Maple Nut Cookies
Its like…well…Christmas! Discovering a little surprise package. Oh look at this! A great cookie recipe! Tucked away in the catacombs of my cookbook collection, it was just sitting there. Quietly waiting for me to bring it back after years of neglect. I’ve been searching out a lot of those recipes that were-um, pre-blog, if you will. Tasty recipes I made, tweaked, served, and loved, and then just took a break from them for a bit. Then some smell or thought or different dish triggers my memory and I suddenly think, “Hmmm. Whatever happened to that one cookie/bar/bread/chicken dish I used to make?” Much like my closets, I feel my archives are always in the need of weeding. I don’t like holding onto something that I am never going to use. Either it is a good recipe, or its out. It is also why I like to go back through my personal boards on Pinterest and clean them out. But everyone does that, right? Don’t all of YOU scan your pins and think to yourself, ‘Self? What in the flagnog* was I thinking pinning a recipe for a dish that contained browned butter?’ DELETE. That is totally common. Right? RIGHT??
What I am particularly fond of regarding these cookies is that they mirror a buttery, crunchy shortbread but are not as fussy. This recipe for Maple Pecan Shortbread is spectacular and classic with a mild maple flavor. But today’s cookie recipe has fewer steps, a very pronounced maple flavor, but with that same satisfyingly crispy and crumbly texture that shortbread has. It is also a great recipe for kiddos to help with. Smashing cookie dough with a fork dipped in sugar or letting glaze randomly drip all over dessert are both tasks that are right up their alley. The visual texture and color contrast makes them perfect for a dessert buffet, cookie tray, and a leading candidate for a pretty Christmas gift box for a neighbor.
Just so darn pretty, dontcha think?
*Flagnong will make sense to anyone who saw the movie Monsters vs Aliens. One Year Ago: Classic Mashed Potatoes (Oooooooh baby!)
Two Years Ago: Sweet Potato Casserole & Maple Orange Cranberry Sauce
Three Years Ago: Spiced Tea
Maple Nut Cookies
Adapted from Pillsbury
These can be baked and sealed and stored in the freezer if you want to get ahead with your Christmas baking, but don’t glaze them until you are ready to serve them! They last about 48 hours in a sealed container on the counter before they start to lose their crunchiness. But the taste is still great!
1 c pecan halves, toasted *see note*
2 sticks (1 c) butter, softened-preferably unsalted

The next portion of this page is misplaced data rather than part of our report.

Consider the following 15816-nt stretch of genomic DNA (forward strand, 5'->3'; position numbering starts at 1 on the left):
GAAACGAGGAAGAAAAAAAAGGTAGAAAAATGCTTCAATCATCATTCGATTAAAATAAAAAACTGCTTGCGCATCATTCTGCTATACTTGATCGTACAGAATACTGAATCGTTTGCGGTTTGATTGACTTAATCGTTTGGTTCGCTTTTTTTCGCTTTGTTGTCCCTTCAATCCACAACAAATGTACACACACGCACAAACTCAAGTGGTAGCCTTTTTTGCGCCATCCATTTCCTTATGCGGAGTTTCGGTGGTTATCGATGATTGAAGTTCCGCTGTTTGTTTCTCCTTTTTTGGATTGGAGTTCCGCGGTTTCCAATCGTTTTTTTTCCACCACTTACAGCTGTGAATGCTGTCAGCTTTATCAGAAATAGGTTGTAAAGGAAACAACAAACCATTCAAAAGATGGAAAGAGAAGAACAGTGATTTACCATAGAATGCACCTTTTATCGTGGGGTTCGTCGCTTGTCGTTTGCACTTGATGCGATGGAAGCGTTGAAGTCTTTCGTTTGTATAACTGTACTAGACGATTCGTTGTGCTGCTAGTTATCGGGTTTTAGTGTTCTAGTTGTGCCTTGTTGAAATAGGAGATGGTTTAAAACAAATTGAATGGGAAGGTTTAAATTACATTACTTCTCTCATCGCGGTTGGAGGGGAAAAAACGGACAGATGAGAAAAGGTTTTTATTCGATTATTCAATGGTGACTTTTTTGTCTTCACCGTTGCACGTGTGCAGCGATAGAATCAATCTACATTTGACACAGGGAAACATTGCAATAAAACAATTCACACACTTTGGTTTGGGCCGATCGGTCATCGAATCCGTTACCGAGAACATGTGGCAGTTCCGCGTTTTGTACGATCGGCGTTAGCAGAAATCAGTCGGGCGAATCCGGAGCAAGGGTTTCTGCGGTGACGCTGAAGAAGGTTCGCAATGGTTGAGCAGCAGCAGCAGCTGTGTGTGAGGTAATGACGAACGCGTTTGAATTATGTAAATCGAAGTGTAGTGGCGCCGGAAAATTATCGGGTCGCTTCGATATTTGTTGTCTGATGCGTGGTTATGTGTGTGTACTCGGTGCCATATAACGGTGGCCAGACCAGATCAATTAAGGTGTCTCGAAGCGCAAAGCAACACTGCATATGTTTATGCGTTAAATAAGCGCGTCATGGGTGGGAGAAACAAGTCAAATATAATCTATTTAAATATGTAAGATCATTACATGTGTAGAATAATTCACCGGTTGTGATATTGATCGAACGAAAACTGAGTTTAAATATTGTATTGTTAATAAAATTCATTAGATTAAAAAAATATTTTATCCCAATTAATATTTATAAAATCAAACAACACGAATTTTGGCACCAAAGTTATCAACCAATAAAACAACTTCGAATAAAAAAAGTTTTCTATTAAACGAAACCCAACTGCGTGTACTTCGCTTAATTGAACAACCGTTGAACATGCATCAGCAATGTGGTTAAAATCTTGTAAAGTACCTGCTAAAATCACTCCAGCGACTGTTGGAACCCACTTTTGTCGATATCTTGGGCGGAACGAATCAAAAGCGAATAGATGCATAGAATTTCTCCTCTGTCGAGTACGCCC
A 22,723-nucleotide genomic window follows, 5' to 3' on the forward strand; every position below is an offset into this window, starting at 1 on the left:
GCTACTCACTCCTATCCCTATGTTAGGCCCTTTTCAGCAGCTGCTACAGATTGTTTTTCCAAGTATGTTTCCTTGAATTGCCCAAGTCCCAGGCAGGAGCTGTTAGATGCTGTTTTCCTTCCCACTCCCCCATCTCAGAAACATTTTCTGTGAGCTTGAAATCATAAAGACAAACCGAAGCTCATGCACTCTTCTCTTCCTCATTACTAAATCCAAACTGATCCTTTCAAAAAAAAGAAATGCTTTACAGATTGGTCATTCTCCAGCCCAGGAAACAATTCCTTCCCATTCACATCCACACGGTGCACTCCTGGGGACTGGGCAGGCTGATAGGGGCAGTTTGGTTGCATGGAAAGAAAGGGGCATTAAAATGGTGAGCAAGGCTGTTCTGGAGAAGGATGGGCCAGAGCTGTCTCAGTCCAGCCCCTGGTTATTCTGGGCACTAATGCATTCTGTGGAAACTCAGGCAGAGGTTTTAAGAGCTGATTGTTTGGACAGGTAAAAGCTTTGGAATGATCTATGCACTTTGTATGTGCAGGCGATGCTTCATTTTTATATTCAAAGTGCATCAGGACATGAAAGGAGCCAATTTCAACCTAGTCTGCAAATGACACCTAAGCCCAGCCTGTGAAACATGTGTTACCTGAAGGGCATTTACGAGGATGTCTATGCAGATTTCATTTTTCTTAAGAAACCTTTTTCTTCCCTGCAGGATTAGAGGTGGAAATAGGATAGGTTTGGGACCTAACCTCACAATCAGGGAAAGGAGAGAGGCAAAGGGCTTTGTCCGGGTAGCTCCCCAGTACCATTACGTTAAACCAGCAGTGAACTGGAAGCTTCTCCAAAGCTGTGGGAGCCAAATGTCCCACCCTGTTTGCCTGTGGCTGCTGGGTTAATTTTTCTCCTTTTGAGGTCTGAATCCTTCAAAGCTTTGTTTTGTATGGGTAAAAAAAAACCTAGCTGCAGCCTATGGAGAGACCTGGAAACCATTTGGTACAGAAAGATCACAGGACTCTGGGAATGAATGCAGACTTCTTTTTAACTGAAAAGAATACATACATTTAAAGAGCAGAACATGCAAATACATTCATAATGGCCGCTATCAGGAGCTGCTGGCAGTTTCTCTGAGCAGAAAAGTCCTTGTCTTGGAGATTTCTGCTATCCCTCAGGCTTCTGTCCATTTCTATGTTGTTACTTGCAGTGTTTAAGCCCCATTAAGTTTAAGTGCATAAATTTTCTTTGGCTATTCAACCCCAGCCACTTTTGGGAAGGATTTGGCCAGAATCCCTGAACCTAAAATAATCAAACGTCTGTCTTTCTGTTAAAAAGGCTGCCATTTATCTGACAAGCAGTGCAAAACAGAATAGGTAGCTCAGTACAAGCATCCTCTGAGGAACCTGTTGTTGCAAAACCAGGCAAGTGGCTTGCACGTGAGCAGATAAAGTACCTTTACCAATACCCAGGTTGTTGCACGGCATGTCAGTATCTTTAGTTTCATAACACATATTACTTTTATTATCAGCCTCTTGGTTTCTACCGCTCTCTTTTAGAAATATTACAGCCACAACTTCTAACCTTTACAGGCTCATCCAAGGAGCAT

1/2 c brown sugar
1/2 tsp maple flavoring
2 c all-purpose flour
sugar for pressing
3/4 c powdered sugar
1 T milk
1 tsp maple flavoring
Preheat the oven to 350 degrees. If you haven’t yet, toast the nuts now. Cool slightly and chop finely.
In the bowl of an electric mixer or a large mixing bowl if using a hand mixer, beat the butter and brown sugar together until fluffy. Add the egg and maple flavoring and scrape the sides of the bowl, combining the ingredients well. On low, add the flour and chopped pecans until just combined. Using a teaspoon or small scoop, portion the dough into 1-inch balls and roll between your hands until smooth. Place balls on a greased or parchment/silpat lined sheet pan. Dip a large dinner fork into plain white sugar, and press the dough balls flat in a criss-cross pattern, as you would traditional peanut butter cookies! Bake for 11-12 minutes, or until just barely golden brown at the edges. Cool slightly on the pan, then remove to a cooking rack to cool completely. Meanwhile, combine the icing ingredients, being very careful not to over pour the milk! Whisk together until smooth and just able to drizzle. If the icing is a bit stiff, add the milk by a few drops at a time until drizzle-able. Glaze the cookies sparingly by sweeping a spoon back and forth over the top. If your kids are helping, well, then, just stand by with a damp rag. Enjoy!
*Note: To toast the pecans, or any nuts you need toasted for a recipe, spread on a sheet pan in a single layer and bake in a 350 degree oven for 5 minutes. Toss the nuts and toast for another 5 minutes, being careful not to let them burn! WATCH CLOSELY! If you can smell the toasted nuts, THEY ARE DONE!!! Alternatively, you can put them in a dry pan on the stove over low heat, tossing occasionally until fragrant.